Monday, October 17, 2011

The ice cream theory

Phoenix and I are rediscovering brief training sessions. I realize “brief” is a relative term. For me, 15 minutes or less is brief. For some trainers, 15 minutes is barely a warm up. For others, 15 minutes would be an eternity.

I have always been used to “long” training sessions and I’m blaming it on my young and impressionable years as a kid enrolled in the 4-H dog project. Our leader told us to train our dogs for 30 minutes every day. I think our leader was desperately hoping this would cause us to work our dogs for 10 minutes every other day. (Believe me, if you've had any experience with 4-H kids and dogs, you know EXACTLY what I'm talking about.) She wasn’t reckoning on my parents, who took her at her word and enforced the 30 minutes of training a day, whether my dog and I needed them or not.

Now, with 4-H years behind me, I realize the length of a session is less important than my dog’s response to what we’re doing.

I want to leave Phoenix wanting more, which means quitting when we’re having a grand time and things are going super good. This is hard because when things are going super good, I want to keep going so we can practice more super good stuff.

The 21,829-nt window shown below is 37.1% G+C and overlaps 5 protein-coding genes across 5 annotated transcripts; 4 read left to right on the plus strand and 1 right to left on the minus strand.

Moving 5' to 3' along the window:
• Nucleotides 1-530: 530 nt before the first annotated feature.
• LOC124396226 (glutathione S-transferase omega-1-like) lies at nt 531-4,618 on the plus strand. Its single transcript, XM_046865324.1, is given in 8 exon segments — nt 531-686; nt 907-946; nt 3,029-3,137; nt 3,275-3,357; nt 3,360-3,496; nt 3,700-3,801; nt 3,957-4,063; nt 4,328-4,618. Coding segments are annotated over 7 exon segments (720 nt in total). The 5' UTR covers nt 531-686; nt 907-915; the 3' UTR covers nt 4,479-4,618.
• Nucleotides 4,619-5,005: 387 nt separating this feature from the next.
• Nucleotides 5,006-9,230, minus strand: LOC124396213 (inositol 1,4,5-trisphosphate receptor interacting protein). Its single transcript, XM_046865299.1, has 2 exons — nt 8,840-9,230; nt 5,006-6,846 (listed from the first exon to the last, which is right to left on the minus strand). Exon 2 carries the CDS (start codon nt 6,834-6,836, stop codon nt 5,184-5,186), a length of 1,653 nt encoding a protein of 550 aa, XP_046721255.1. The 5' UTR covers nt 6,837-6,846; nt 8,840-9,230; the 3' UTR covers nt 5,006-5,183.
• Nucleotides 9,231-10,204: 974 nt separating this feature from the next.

Of course, repeating stuff seems to eventually lead to variations on theme as the dog’s performance either disintegrates from boredom or physical tiredness or he starts re-inventing the wheel because he doesn't get WHY we're doing it over and over and over (and for many dogs "Because I told you to" doesn't cut it). Pretty soon, the super good stuff isn’t so great and you can either start making corrections (for problems you’ve created in the first place) or quit in frustration.

It’s kind of like eating a big ice cream cone. The first half tastes really, really good, then you eat the rest of it just to keep it from melting all over your car’s upholstery, not because you really want it. I want our training to always be like the first half of the ice cream cone.

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